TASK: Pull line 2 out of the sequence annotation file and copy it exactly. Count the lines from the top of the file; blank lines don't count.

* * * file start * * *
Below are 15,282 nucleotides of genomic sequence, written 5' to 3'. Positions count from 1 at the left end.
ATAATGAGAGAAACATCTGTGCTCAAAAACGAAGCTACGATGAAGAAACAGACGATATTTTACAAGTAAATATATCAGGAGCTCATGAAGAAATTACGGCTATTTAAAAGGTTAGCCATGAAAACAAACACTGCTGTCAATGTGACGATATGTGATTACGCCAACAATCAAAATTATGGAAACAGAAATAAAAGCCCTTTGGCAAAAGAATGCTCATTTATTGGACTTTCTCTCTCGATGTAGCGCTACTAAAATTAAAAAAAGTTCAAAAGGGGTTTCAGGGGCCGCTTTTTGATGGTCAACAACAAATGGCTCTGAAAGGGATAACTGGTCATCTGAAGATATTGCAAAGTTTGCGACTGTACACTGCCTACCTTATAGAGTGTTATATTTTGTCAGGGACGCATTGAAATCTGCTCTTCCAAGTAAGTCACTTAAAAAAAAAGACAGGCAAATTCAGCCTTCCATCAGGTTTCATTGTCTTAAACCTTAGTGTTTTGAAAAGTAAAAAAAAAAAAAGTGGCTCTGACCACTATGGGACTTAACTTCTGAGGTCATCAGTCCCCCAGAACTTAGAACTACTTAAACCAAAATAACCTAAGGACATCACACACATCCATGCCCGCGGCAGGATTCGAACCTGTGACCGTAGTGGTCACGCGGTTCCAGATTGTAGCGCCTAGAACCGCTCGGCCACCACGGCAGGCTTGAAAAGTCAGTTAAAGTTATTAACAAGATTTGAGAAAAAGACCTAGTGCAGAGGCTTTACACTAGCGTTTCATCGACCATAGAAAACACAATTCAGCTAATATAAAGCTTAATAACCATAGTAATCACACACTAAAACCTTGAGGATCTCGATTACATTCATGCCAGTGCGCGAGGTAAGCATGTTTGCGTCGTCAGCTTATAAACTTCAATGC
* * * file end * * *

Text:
ATAATGAGAGAAACATCTGTGCTCAAAAACGAAGCTACGATGAAGAAACAGACGATATTTTACAAGTAAATATATCAGGAGCTCATGAAGAAATTACGGCTATTTAAAAGGTTAGCCATGAAAACAAACACTGCTGTCAATGTGACGATATGTGATTACGCCAACAATCAAAATTATGGAAACAGAAATAAAAGCCCTTTGGCAAAAGAATGCTCATTTATTGGACTTTCTCTCTCGATGTAGCGCTACTAAAATTAAAAAAAGTTCAAAAGGGGTTTCAGGGGCCGCTTTTTGATGGTCAACAACAAATGGCTCTGAAAGGGATAACTGGTCATCTGAAGATATTGCAAAGTTTGCGACTGTACACTGCCTACCTTATAGAGTGTTATATTTTGTCAGGGACGCATTGAAATCTGCTCTTCCAAGTAAGTCACTTAAAAAAAAAGACAGGCAAATTCAGCCTTCCATCAGGTTTCATTGTCTTAAACCTTAGTGTTTTGAAAAGTAAAAAAAAAAAAAGTGGCTCTGACCACTATGGGACTTAACTTCTGAGGTCATCAGTCCCCCAGAACTTAGAACTACTTAAACCAAAATAACCTAAGGACATCACACACATCCATGCCCGCGGCAGGATTCGAACCTGTGACCGTAGTGGTCACGCGGTTCCAGATTGTAGCGCCTAGAACCGCTCGGCCACCACGGCAGGCTTGAAAAGTCAGTTAAAGTTATTAACAAGATTTGAGAAAAAGACCTAGTGCAGAGGCTTTACACTAGCGTTTCATCGACCATAGAAAACACAATTCAGCTAATATAAAGCTTAATAACCATAGTAATCACACACTAAAACCTTGAGGATCTCGATTACATTCATGCCAGTGCGCGAGGTAAGCATGTTTGCGTCGTCAGCTTATAAACTTCAATGC